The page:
A sea of gradually maturing lettuce plants grow under frost protection tunnels in Ibaraki Prefecture, Japan.

winter-seasonWith greenhouses providing much of the warmth for germination and growth of lettuce seedlings in the Winter season, lettuce plants really don’t need much time in the ground in growing plots before being ready to harvest.  Growing conditions are suitable for multiple, staggered crops of lettuce almost year round in Japan.  All for except the peak Summer periods.

We mentioned the planting out process of lettuce in an earlier post, but in Ibaraki Prefecture, the last week or two has already seen the commencement of harvesting activity for some of that Winter grown lettuce crop.  Ibaraki Prefecture is an area well known for contributing to a significant portion of Japan’s annual 530,000 tonne  production quota.  The Ibaraki farming regions help supply the lettuce market demands of many cities within and surrounding the prefecture, including Tokyo.

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Greenhouse Farming in Japan

February 8, 2015
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winter-seasonJapanese Winter temperatures plunge below freezing on a regular basis, despite skies often being bright, clear and sunny.  In these low temperatures, seed germination is usually impossible and growth usually grinds to a halt in any open air farming environment.  Snow and frost damage is also a very likely risk for most unprotected crops.   Greenhouses are therefore an important part of farming in Japan for both large and small scale operations.  Die hard DIY gardeners also use greenhouses to produce home grown food for their close knit families, friends and communities.

Winter Greenhouse Farming

Snow engulfs the greenhouses of a private DIY gardener in Japan.

Japanese greenhouses

Commercial scale greenhouses sit in the bright sunshine and bitterly cold Winter air in Japan.

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Replacing Japanese Tatami Mat Flooring

February 6, 2015
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Japanese Tatami Room

A traditional Japanese tatami room with floor panels made of Igusa (rush) straw fibre.

Tatami rooms are a wonderful part of many Japanese homes. They are elegant and stylish.

But look up “Japanese tatami room” in any Japanese DIY handyman’s manual and within the first few paragraphs, any guide will likely mention the notorious requirement for constant care, cleaning and replacement of materials in order to maintain their appearance.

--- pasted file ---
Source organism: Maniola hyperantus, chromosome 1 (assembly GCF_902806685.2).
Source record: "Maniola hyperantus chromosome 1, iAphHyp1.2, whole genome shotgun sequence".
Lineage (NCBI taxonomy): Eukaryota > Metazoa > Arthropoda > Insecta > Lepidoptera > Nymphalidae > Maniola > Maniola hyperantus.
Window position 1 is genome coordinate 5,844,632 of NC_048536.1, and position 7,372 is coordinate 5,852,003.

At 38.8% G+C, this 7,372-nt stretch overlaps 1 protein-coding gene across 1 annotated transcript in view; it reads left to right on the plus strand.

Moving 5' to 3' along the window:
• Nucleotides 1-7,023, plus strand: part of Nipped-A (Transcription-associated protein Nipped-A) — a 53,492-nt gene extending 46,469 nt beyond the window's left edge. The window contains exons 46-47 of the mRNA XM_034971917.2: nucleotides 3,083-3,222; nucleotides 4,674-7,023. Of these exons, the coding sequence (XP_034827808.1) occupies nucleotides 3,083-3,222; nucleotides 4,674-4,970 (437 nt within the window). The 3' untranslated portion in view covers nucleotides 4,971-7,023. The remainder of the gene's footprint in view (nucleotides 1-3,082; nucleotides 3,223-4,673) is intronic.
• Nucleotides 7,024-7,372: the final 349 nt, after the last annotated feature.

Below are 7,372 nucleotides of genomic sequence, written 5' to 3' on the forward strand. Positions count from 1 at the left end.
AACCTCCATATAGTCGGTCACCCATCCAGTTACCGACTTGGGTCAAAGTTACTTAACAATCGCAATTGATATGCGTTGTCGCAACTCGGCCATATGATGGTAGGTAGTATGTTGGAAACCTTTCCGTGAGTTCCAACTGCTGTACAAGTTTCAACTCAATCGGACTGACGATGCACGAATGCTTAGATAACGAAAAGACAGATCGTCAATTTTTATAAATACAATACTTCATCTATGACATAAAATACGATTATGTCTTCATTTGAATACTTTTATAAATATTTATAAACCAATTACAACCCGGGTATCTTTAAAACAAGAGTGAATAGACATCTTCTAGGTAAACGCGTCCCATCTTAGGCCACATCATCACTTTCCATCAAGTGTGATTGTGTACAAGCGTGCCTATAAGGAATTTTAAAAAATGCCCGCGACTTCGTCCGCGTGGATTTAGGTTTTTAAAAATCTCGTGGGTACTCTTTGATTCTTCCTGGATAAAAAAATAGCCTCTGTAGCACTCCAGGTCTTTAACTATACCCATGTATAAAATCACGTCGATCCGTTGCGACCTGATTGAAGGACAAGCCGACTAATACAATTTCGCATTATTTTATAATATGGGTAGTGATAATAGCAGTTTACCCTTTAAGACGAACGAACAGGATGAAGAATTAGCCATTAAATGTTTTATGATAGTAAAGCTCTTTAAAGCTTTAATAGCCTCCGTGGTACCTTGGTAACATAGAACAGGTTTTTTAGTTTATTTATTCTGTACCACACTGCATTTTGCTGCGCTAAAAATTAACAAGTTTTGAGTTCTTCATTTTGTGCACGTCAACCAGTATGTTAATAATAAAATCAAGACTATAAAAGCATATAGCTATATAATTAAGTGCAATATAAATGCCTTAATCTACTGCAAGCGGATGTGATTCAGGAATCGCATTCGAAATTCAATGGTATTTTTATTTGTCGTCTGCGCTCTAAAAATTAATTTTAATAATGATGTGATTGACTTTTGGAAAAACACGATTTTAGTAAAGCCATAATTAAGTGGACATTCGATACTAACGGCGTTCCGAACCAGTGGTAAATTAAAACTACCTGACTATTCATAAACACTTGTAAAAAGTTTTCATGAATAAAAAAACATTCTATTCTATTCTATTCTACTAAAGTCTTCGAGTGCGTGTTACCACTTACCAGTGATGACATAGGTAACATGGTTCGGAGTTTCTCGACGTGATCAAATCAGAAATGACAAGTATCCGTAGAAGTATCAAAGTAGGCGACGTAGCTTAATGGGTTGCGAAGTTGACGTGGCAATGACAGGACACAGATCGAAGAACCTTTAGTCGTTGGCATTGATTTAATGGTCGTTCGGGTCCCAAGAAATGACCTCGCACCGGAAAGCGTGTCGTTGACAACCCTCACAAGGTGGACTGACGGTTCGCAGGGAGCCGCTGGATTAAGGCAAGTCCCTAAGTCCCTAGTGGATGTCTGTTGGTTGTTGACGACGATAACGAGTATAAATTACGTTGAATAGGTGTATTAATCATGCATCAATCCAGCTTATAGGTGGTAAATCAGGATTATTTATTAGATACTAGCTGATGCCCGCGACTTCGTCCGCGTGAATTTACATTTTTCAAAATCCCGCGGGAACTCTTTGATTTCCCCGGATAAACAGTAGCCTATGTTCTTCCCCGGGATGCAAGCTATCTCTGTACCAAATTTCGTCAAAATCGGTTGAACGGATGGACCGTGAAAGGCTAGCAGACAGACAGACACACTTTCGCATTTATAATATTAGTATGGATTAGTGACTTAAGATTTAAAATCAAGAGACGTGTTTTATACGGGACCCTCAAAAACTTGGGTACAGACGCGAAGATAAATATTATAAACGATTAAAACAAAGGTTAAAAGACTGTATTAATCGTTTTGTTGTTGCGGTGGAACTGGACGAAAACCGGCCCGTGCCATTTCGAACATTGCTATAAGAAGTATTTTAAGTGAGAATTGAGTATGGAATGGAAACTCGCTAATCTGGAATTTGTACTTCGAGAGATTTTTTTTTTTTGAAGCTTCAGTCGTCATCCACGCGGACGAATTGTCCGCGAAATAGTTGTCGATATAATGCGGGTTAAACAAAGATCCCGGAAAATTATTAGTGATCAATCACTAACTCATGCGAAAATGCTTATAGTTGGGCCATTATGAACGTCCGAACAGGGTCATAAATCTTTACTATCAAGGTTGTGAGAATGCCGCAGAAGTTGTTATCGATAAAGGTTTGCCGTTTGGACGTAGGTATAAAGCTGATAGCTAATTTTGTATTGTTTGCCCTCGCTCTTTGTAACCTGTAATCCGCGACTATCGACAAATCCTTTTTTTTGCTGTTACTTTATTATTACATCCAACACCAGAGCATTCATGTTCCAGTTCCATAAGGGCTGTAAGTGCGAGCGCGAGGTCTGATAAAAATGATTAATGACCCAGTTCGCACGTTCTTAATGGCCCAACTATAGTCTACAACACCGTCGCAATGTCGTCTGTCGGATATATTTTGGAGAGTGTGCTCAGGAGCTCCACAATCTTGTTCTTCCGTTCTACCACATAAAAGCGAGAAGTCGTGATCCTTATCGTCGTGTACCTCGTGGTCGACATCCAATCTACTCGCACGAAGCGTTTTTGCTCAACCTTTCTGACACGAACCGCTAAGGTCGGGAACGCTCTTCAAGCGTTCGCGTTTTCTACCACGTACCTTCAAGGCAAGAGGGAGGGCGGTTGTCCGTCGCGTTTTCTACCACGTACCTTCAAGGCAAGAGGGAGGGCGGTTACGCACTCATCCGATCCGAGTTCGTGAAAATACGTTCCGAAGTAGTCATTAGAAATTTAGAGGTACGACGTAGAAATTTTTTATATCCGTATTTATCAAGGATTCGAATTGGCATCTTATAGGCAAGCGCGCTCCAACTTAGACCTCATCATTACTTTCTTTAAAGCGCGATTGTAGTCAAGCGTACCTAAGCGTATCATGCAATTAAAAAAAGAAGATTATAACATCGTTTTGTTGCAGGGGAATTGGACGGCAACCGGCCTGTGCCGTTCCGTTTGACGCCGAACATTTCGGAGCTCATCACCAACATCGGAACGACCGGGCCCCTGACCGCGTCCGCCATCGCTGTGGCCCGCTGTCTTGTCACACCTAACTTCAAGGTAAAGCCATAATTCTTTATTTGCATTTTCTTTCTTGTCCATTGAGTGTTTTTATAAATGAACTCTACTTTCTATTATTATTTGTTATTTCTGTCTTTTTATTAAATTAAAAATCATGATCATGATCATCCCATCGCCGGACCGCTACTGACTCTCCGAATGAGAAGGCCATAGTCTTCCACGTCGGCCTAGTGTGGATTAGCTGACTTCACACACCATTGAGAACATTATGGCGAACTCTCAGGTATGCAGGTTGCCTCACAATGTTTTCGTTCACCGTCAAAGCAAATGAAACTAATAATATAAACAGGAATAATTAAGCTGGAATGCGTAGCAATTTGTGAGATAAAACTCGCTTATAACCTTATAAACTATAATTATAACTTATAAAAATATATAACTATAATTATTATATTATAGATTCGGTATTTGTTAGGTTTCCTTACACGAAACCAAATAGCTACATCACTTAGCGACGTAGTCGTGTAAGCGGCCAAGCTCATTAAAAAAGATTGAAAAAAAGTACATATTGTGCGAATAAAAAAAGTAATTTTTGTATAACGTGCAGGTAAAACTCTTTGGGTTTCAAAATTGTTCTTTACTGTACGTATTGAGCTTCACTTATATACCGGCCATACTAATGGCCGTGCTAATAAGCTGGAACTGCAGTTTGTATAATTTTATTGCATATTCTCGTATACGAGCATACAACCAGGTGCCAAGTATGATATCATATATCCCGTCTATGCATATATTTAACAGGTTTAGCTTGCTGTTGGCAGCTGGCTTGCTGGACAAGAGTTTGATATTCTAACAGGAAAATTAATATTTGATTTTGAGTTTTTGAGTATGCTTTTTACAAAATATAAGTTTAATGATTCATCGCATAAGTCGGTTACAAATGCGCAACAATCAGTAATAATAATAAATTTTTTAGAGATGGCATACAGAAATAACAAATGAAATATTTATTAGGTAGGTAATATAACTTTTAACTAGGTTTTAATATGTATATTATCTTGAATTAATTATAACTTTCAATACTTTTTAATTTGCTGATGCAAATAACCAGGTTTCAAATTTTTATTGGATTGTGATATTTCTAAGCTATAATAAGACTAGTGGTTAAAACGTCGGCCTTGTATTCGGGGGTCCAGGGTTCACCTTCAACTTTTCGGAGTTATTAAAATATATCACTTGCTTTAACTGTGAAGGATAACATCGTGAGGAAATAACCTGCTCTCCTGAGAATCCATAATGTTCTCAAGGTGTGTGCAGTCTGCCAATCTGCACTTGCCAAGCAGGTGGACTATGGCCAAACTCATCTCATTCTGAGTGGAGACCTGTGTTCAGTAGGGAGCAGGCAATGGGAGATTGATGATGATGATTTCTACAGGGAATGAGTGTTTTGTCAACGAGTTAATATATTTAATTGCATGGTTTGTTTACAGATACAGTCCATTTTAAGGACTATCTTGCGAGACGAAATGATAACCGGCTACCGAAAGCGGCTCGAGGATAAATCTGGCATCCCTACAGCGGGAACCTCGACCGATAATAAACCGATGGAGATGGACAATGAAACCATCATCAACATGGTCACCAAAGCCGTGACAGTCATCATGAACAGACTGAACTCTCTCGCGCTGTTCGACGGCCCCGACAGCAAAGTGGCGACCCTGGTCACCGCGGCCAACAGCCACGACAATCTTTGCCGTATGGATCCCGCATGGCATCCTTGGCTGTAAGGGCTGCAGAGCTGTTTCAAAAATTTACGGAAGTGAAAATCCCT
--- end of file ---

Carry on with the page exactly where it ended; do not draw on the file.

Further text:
Most materials used in the construction and decoration of traditional tatami rooms are natural fiber products, including raw pine wood, rush fiber and rice paper. The rooms look and smell great when they are fresh and new, but deteriorate, yellow and mould with age.

Earlier, we provided tips for renewing aged and discolored rice paper on the Japanese Shoji paper doors of tatami rooms. Now we turn our focus to replacing tatami floor panels – a larger, more expensive and somewhat more involved renewal job.

Watch the making of Japanese tatami mats on Youtube here.

Traditional tatami floor panels are usually made from neatly woven mats of rush fibre (ie: Igusa plant) stretched over and sewn onto thick blocks of compacted straw from the same plant.

In recent years, lighter weight, synthetically backed tatami flooring panel alternatives have also become available. Some are often considered significantly inferior by traditionalists, but they do have benefits.

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Making DIY CNC Clamps and Knobs – Free G-Code Download

January 26, 2015
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CNC DIY holddown clamp

Moving material blocks cause lots of failed CNC project attempts. Having ample CNC machine clamps on hand always helps prevent material movement problems.

There is nothing more frustrating than completing a lengthy DIY CNC design cut, only to find the wood or aluminium material block has moved during the program – rendering the material and entire project cut-out attempt  useless.

We “clamped down” on this problem long ago in our DIY workshop, but we always like to remind new CNC machine builders that you can never have too many clamps on hand.

The problems extending from small amounts of material slippage on a CNC table are often the hardest to identify.  The problems are often blamed on other machine components, such as faulty CNC motor driver controllers, slipping shaft joints, structural flex, or backlash.

We’ve found that many of these DIY workshop problems are solved by having ample clamps and clamping positions available for use on the machining table.  This ensures your projects stay securely in place and that they are cut correctly every time.

Hold down clamps in themselves are cheap and easy to make.  Three to six clamps made of 5-7 mm thick steel with a slight bend at one end (coated in a tough powder coat paint), is usually enough to hold wood or aluminium material blocks firmly in place for most projects.  Being made of steel, the clamps have some inherent ‘springiness’ in them making them easy to place on and off a part (unlike block aluminium clamp alternatives).

DIY CNC Hold Down Clamp Knob

Easy turn DIY CNC clamp knobs are quick, cheap and simple to make for yourself, with your own CNC machine!

Making the ‘easy turn’ DIY knobs for your CNC machine clamps is also super easy …. using your CNC machine!

With our free g-code, dxf and crv files available for download, you don’t even need to design the knobs yourself. You can download the files and import them into your CNC machine design software right now!

The downloadable knob design provided is sized for M8 bolt heads (ie: bolt shaft diameter 8mm, head hex width 13mm) embedded in 13mm thick high density plastic material, but the basic CNC machine g-code or crv design file (for Ventric and other compatible design software)  can easily be resized, recoded, or redrawn to suit other bolt sizes and material thickness’s. Read more »